Buddhist Funerals

Information on Buddhist funeral traditions and etiquette

Last updated: 20 August 2019

Buddhists acknowledge death as a part of the cycle of reincarnation known as saṃsāra. In saṃsāra, a Buddhist’s actions in life will affect future incarnations. Although widely accepted among Buddhists, this belief may differ slightly according to the type of Buddhism.

Buddhists aspire to leave the cycle of saṃsāra by freeing themselves from all desires and notions of self to attain enlightenment and reaching a state of nirvana.

Buddhism is a small but quickly growing religion in Australia, so you may find yourself wanting to pay your respects at a Buddhist funeral. Be aware that Buddhism is practised across many different countries and cultures. Buddhists from different cultural backgrounds may have variations in how they conduct the funeral service.

Planning a Buddhist funeral

Those wanting to have a Buddhist funeral will often indicate this wish in their will. The contact details of members of the Buddhist community who can assist in the funeral preparations, as well as specific chants and texts of significance, should also feature in the will or have been communicated before death.

Most Buddhists prefer cremation, although burials are not unheard of. Organ and body donation for transplant and research purposes are acceptable within Buddhism, while embalming is not encouraged in Buddhism unless it is completely necessary.

Buddhist funeral traditions

Before the main ceremony begins, there may be a period for mourners to pay their last respects.

There is no prescribed procedure that Buddhist must follow, so the Buddhist funeral service may occur before cremation, after cremation or before burial. So dependent on the arrangement, the body may be displayed in an open coffin.

On arrival, mourners may be met by an altar decorated with an image of the person who has passed away, an image of Buddha, flowers, incense, candles and fruits. Mourners often present the bereaved with flowers, with them usually being placed alongside their loved one or the decorated altar.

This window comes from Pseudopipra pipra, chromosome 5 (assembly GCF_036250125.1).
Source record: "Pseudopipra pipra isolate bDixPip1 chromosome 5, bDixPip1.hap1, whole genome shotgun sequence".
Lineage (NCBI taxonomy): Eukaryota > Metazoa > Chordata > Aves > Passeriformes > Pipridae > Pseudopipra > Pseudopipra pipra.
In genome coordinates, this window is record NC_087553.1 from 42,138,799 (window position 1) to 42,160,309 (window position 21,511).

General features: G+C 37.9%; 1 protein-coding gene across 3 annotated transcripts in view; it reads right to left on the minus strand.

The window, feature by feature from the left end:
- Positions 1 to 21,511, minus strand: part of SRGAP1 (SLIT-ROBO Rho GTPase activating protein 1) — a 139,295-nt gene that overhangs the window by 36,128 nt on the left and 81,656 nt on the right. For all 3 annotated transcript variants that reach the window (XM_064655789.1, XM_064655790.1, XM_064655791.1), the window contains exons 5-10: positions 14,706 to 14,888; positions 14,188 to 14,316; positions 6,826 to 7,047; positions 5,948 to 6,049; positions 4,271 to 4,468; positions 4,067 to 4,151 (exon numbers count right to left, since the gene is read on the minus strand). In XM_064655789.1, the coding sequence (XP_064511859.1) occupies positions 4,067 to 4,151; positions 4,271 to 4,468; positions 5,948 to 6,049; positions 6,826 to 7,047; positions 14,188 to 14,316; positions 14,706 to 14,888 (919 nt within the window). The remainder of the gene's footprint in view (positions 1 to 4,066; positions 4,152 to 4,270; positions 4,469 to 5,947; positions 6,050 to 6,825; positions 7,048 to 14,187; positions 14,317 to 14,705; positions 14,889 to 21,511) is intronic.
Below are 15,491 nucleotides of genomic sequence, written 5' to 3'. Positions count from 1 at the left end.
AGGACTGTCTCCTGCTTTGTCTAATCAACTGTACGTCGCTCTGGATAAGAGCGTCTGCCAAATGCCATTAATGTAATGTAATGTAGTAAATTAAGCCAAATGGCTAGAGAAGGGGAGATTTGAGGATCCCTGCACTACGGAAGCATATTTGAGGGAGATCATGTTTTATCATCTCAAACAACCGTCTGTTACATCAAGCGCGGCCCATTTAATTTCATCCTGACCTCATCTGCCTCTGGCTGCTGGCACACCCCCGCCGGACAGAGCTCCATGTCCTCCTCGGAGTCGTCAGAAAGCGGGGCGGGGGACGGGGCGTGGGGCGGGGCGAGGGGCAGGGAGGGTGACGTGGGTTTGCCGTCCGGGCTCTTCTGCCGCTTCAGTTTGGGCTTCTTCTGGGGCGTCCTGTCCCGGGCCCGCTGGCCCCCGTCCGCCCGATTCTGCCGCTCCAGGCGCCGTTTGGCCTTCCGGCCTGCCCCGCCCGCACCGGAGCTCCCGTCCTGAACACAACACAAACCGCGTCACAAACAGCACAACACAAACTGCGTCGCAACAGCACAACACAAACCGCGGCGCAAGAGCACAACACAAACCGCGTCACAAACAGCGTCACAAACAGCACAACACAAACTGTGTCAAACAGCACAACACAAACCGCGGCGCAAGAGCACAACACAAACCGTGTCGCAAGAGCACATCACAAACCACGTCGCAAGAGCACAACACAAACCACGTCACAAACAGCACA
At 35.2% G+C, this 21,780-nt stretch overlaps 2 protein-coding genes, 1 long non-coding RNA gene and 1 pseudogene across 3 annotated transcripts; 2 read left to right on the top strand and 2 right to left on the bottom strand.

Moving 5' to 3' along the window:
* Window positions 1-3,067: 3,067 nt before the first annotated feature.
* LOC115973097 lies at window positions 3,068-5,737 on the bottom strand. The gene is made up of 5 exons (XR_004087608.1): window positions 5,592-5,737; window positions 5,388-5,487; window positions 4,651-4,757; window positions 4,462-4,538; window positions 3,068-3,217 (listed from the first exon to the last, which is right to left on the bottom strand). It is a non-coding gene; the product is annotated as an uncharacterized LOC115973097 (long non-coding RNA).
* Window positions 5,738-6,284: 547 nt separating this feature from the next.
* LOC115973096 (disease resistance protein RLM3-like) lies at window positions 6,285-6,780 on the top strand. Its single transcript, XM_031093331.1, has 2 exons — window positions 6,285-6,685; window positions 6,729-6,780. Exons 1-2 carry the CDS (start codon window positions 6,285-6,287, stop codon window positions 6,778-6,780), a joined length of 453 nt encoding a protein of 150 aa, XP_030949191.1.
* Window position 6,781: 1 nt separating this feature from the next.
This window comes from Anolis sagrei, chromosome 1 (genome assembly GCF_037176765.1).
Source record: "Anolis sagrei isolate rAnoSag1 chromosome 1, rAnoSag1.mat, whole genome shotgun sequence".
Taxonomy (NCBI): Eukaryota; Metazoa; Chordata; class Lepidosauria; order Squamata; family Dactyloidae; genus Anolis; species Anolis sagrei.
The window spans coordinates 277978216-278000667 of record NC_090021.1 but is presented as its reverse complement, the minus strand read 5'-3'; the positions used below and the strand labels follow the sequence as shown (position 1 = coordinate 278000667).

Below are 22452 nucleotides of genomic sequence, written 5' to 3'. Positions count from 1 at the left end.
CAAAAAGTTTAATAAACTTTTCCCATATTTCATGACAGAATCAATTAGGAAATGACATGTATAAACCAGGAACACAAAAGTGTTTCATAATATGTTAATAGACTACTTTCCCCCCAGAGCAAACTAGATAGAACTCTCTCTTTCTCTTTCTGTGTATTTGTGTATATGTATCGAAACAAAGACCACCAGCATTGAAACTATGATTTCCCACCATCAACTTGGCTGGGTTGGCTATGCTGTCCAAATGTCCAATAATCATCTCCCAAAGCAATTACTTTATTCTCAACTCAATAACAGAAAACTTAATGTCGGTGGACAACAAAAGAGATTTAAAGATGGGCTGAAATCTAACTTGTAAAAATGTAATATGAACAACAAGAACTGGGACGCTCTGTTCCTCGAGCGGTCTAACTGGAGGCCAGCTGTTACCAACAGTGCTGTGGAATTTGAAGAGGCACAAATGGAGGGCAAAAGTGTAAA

Buddhist funerals

Normally Buddhist funerals are simple, solemn and dignified and take place at a Buddhist temple or at a family home. The number of mourners can vary, often depending on the size of the venue.

Once all the mourners have paid their respects, monks and other members of the Buddhist community will often read sermons and deliver eulogies.

Chanting by monks regularly features in Buddhist funerals, although the recordings of chants are sometimes played on these occasions instead. Non-religious rites may be performed alongside those of Buddhism, as long as they do not conflict with Buddhist funeral rites and Buddhist beliefs.

If the funeral service coincides with cremation, it is not uncommon for monks or the bereaved to begin chanting.

Buddhist burial and cremation

If the body was cremated, the bereaved will usually collect the ashes. The ashes can be enshrined in a columbarium, kept in an urn garden or scattered over land or at sea, depending on their wishes.

If the body is to be buried, the mourners will carry the casket to a hearse or other vehicle, with the mourners following behind in a procession. If monks are present, they may lead chanting, if not, family members may do so. Chanting can continue until the burial is complete.

Traditionally, Buddhist memorial services are held on the third, seventh, 49th and 100th day after death. These dates, however, can be changed at the family’s discretion.

Buddhist funeral etiquette

When attending a Buddhist funeral, you should dress in simple clothing, as displays of affluence are deemed inappropriate. Unlike Christian funerals, black is usually not worn by mourners. White is the traditional color to wear to a Buddhist funeral, though this may vary according to different cultural traditions.

When entering the service, mourners should approach the altar and bow with their hands together in prayer position, taking time to reflect on the person who has passed away briefly before sitting.

It is common for monks to sit higher than others during the service. What’s more, it is expected for all mourners to rise from their seats whenever the monks stand.

The monks will regularly initiate chanting throughout the service. If you are unfamiliar with these chants, you can choose to observe the ceremony in silence.

For more information on religious funerals, visit our religious funerals page.

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